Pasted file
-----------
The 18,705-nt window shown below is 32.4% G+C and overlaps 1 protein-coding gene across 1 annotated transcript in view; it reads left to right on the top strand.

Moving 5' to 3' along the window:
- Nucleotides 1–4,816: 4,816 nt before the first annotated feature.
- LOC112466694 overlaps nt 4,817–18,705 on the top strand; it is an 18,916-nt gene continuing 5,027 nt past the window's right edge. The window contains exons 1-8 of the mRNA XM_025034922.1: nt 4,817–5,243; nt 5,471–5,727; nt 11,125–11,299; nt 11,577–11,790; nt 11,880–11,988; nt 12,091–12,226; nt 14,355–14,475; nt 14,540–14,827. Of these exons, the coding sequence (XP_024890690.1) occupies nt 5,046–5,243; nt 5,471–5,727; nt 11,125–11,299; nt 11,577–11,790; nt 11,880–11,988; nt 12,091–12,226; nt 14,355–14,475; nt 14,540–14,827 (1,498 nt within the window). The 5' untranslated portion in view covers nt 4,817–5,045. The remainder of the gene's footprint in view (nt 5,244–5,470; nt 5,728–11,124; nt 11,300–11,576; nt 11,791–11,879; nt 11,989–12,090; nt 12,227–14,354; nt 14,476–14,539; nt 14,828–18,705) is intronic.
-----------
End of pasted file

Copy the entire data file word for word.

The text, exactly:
The 18,705-nt window shown below is 32.4% G+C and overlaps 1 protein-coding gene across 1 annotated transcript in view; it reads left to right on the top strand.

Moving 5' to 3' along the window:
- Nucleotides 1–4,816: 4,816 nt before the first annotated feature.
- LOC112466694 overlaps nt 4,817–18,705 on the top strand; it is an 18,916-nt gene continuing 5,027 nt past the window's right edge. The window contains exons 1-8 of the mRNA XM_025034922.1: nt 4,817–5,243; nt 5,471–5,727; nt 11,125–11,299; nt 11,577–11,790; nt 11,880–11,988; nt 12,091–12,226; nt 14,355–14,475; nt 14,540–14,827. Of these exons, the coding sequence (XP_024890690.1) occupies nt 5,046–5,243; nt 5,471–5,727; nt 11,125–11,299; nt 11,577–11,790; nt 11,880–11,988; nt 12,091–12,226; nt 14,355–14,475; nt 14,540–14,827 (1,498 nt within the window). The 5' untranslated portion in view covers nt 4,817–5,045. The remainder of the gene's footprint in view (nt 5,244–5,470; nt 5,728–11,124; nt 11,300–11,576; nt 11,791–11,879; nt 11,989–12,090; nt 12,227–14,354; nt 14,476–14,539; nt 14,828–18,705) is intronic.